AP Photo/Matthew Sharpe: Constance McMillen, 18, reads online messages about her dashed desire to attend her senior prom with a same-sex date and in a tuxedo.How far we haven't come.
The good news is this AP story about a Mississippi school district canceling a school-run senior prom to avoid legal complaints in support of a lesbian student--who was told she could not attend with her girlfriend and could not attend wearing a tuxedo--is getting lots of play. The bad news is the 18-year-old student had a tough day returning to school after the Itawamba County school board made its decision. And she doesn't think she'll be invited to a privately organized prom.
The American Civil Liberties Union, which notified school officials that a policy banning same-sex prom dates violated students' rights. The ACLU also argued that not allowing Constance McMillen to wear a tuxedo violated her free expression rights. So instead of dealing with any of it, the district canceled the prom "due to the distractions to the educational process caused by recent events." It never mentioned McMillen by name or the ACLU for that matter, but no further comment was
Blog Posts by Dory Devlin, Shine staff
- Dory Devlin, Shine staff | Love + Sex – Fri, Mar 12, 2010 12:16 AM EST
AP Photo/Matthew Sharpe: Constance McMillen, 18, reads online messages about her dashed desire to attend her senior prom with a same-sex date and in a tuxedo.How far we haven't come.Read More »from School district cancels prom rather than face gay rights issue
Health care reform struggles to a vote, Palin jokes about her family's "ironic" brush with socialized medicineBy Dory Devlin, Shine staff | Work + Money – Wed, Mar 10, 2010 4:05 PM EST
AP via Yahoo! News: President Barack Obama talks about health care reform this week at Arcadia University in Pennsylvania.It looks like March is the month of reckoning for health care legislation in Congress. President Barack Obama is holding steady with his public approval rating as he turns up the heat in a traveling show to stir up public support for health care legislation now. Not later.Read More »from Health care reform struggles to a vote, Palin jokes about her family's "ironic" brush with socialized medicine
That same Associated Press-GfK Poll released this week that shows the president's approval rating at 53 percent and holding found that Americans really do not like the way health care reform has unfolded in Congress. And they like Congress less than ever.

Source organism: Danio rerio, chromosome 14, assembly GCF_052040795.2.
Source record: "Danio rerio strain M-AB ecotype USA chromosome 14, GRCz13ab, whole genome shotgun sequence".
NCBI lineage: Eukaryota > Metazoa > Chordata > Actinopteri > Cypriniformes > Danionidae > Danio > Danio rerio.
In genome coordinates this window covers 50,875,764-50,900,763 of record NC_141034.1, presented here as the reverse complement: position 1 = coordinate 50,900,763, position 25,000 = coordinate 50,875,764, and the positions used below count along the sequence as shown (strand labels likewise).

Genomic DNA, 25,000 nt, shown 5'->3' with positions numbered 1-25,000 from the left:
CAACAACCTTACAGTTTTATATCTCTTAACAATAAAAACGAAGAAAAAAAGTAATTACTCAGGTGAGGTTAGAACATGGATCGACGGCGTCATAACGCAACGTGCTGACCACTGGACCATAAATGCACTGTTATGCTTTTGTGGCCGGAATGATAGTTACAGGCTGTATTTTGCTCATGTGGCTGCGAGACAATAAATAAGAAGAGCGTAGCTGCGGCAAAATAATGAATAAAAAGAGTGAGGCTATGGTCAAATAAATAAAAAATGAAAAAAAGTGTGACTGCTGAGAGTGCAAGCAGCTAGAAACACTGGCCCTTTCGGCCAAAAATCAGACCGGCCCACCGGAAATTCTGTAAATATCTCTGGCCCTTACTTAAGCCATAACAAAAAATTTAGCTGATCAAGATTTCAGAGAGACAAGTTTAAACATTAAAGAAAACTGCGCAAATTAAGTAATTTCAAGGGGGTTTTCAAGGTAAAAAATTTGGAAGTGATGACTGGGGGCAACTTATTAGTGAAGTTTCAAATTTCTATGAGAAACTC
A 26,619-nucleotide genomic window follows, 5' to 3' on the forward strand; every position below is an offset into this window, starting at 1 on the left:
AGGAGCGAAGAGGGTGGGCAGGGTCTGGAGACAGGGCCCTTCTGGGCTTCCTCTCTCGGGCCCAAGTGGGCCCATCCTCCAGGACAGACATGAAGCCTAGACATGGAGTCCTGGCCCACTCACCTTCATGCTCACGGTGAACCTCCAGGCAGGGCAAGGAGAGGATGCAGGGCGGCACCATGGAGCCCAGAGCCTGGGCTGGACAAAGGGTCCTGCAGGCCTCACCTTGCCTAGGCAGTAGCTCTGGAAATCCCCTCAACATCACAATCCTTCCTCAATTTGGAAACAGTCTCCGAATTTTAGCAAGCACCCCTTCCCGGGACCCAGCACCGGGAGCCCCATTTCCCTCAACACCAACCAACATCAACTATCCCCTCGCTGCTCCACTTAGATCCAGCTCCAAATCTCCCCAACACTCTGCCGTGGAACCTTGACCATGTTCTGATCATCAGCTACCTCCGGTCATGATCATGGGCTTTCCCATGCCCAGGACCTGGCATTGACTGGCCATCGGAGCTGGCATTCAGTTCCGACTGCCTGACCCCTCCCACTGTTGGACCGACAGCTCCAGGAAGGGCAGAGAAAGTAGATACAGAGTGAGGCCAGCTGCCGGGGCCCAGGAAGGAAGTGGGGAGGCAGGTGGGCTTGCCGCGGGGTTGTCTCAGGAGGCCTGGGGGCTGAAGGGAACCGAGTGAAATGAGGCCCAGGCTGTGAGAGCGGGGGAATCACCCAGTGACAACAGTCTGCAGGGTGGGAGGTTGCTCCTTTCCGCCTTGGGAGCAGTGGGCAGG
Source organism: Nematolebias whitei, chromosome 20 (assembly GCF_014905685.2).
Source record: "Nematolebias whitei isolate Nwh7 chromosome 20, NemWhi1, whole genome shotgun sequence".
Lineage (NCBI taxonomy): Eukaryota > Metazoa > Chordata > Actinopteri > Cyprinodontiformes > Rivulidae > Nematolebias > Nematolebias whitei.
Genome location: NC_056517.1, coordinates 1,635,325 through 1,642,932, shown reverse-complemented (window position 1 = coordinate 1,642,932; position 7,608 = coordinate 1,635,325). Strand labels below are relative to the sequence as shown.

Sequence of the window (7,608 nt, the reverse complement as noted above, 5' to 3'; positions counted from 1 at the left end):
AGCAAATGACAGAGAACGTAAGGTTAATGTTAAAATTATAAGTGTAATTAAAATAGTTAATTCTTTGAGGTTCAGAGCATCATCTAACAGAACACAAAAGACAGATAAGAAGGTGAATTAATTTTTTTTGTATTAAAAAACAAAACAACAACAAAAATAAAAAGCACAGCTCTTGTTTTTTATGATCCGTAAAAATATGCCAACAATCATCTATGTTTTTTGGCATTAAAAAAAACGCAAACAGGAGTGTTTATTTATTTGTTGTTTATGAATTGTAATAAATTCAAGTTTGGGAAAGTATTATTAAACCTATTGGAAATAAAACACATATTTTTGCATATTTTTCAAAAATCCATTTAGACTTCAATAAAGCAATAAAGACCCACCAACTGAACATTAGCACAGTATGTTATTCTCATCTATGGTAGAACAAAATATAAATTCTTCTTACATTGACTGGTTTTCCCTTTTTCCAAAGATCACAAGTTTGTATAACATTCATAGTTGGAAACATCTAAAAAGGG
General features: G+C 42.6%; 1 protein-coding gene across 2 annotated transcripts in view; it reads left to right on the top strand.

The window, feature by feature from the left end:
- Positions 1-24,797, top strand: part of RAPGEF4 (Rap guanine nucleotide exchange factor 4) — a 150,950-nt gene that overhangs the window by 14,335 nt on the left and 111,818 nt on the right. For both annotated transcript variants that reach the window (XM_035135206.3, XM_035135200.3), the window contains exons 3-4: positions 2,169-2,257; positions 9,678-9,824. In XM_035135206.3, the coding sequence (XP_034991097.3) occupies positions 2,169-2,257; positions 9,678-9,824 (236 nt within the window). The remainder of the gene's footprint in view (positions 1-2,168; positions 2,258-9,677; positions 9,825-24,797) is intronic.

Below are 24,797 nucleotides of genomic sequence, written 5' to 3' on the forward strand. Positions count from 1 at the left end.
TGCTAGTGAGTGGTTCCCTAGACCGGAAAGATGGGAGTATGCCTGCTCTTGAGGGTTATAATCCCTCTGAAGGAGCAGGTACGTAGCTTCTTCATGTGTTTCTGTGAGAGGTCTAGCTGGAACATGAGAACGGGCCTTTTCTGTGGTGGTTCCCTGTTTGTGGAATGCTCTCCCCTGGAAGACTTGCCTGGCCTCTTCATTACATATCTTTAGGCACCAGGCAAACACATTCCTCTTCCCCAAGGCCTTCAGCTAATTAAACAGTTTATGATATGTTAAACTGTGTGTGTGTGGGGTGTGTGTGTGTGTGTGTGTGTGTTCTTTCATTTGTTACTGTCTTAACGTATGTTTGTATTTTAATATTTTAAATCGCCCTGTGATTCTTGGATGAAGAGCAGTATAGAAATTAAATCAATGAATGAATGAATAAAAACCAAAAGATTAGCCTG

No wonder: At the heart of the long-simmering inability to come to some kind of agreement on health care reform in this country are disagreements among not only Democrats and Republicans but also between the House and Senate chambers of Congress. Which makes what has to happen for any kind of health bill to pass this spring especially dubious: The House must pass a bill that cleared the Senate at the end of 2009 with the confidence that unpopular pieces of that
- Dory Devlin, Shine staff | Work + Money – Mon, Mar 8, 2010 6:21 AM EST
Getty ImagesThe latest unemployment numbers held a bit of good news--no increase. No decrease, either, but the fact that unemployment held steady at 9.7 percent in February was welcomed by economists, who predicted a jump to 9.8 percent.Read More »from POLL: Unemployment held steady last month, but what is the true unemployment story?
Word from Washington is that it's a sign the market is healing, though the Obama administration urged Congress to push forward with job creation legislation to help the healing continue. We may find next month that these numbers are not what they seem. The U.S. Department of Labor reports that employers cut 36,000 jobs in February. The same report adjusted January's job losses from 20,000 to 26,000.
The big picture: 14.9 million Americans are unemployed, and that's twice the number unemployed when the recession began.
The real picture emerges when we hear from Americans who are unemployed or underemployed, or are employed after looking for awhile. So let's hear from you: What is the true unemployment story?
- Dory Devlin, Shine staff | Pets – Thu, Mar 4, 2010 3:32 PM EST
Getty ImagesI can't remember how many times my dad joked about getting a goat so we wouldn't have to cut the lawn, or reminded us that we didn't have a goat when he was nudging one of us to go out and cut the lawn. A funny picture in a densely populated Jersey 'burb, though the neighbor behind us had all kinds of animals on his unusually large lot. But he did not, as far as I could tell, have a miniature goat.Read More »from POLL: Would miniature goats really make good pets?
Seems miniature goats are the new Vietnamese potbellied pigs, a convoluted way of saying they are growing in popularity as atypical household pets. Mini-goat lovers are making the case before city and municipal boards across the country that miniature goats are as tame, as fun, and as loyal as dogs, USA Today reports. They wear leashes. They play fetch. They are often smaller than the biggest dogs. (They can grow to about 18 inches at the shoulders and about 60 pounds in weight.) Only they also produce milk you can drink and, perhaps, turn into cheese.
"If you can have a 250-pound dog in
- Dory Devlin, Shine staff | Financially Fit – Tue, Mar 2, 2010 6:40 PM EST
AP Photo/Andy Manis: Terry Becker and his 10-year-old son Nate in their Wisconsin home. Becker says he racked up $25,000 in medical debt for the boy which has left him with bad credit.Maybe you've been there: Filling out a job application when you're close to getting a job, knowing that if you don't check the box that gives your potential employer the right to check your credit history, you may be raising the red flag that costs you the job.Read More »from 16 states consider banning credit checks on job applicants
Most employers-60 percent-surveyed by the Society for Human Resources Management said they run credit checks on some job applicants, up from 42 percent of employers surveyed in 2006. Now, SHRM also reports that only 13 percent of companies actually perform them on all potential hires, and that they say they give applicants a chance to explain any credit problems they come across.